BILL WHITTAKER: He has died of HIV infection which is not infectious at all if proper infection control guidelines are followed, and the overwhelming majority - including, as I understand it, this dentist - of health care workers, follow those guidelines, so there is absolutely no risk.

MICHAEL BRISSENDEN: But don't patients have a right to know that their dentist was infected with the AIDS virus?

BILL WHITTAKER: No, I think what patients have a right to is proper standards of care by any health care providers so that they're not infected with HIV, hepatitis B or other illnesses. And the way that can be assured is by us putting a lot of effort into making sure health care professionals follow standard infection control guidelines. That's the easy way of stopping transmission of HIV.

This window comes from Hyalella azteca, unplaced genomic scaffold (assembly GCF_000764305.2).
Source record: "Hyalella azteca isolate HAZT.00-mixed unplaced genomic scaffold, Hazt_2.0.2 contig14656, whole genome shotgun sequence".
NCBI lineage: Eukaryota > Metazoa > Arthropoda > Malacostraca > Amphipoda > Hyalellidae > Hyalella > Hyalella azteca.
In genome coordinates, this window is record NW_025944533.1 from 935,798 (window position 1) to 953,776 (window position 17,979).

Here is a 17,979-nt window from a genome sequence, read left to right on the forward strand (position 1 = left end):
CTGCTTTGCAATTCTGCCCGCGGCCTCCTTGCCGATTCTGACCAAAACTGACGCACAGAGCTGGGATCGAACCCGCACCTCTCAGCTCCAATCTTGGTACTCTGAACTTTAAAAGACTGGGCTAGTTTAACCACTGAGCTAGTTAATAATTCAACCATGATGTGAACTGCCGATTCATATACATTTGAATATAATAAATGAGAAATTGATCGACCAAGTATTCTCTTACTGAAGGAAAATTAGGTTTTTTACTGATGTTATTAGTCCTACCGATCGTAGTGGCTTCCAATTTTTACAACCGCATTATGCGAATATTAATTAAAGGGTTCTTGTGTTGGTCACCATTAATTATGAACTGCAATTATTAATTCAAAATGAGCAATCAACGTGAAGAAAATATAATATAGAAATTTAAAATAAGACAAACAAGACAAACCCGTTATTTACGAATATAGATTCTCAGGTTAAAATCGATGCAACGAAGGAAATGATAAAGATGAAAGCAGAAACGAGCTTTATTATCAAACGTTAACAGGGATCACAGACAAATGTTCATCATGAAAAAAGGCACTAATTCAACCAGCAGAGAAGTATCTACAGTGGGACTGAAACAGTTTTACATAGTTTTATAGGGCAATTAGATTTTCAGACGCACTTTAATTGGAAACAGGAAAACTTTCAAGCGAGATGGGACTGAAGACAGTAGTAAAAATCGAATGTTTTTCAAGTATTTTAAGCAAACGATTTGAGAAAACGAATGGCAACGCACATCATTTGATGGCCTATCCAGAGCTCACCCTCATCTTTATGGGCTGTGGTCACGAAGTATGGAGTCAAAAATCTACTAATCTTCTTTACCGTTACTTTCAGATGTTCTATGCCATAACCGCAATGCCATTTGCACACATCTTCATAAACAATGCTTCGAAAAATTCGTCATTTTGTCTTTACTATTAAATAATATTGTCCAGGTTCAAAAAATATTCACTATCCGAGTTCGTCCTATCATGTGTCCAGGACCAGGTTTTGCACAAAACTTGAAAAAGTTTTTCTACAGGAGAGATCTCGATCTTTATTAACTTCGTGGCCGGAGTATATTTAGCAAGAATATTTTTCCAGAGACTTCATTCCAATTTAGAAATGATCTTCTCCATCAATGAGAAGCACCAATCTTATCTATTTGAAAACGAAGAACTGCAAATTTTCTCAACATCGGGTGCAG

MICHAEL BRISSENDEN: Should dentists or any other health care professionals continue to work and operate on patients if they know they are HIV positive?

BILL WHITTAKER: Well, again, the world-wide body of opinion would say yes, there is absolutely no reason why someone who is HIV positive can't participate in the work force in any capacity, including as a health care professional dentist, doctor or otherwise. The way that we stop transmission of HIV in these situations, or hepatitis B or other serious illnesses, is through following standard infection control guidelines, and that's what protects both patients, and it also protects doctors.

PHILLIP LASKER: Australian Federation of AIDS Organisations' Bill Whittaker.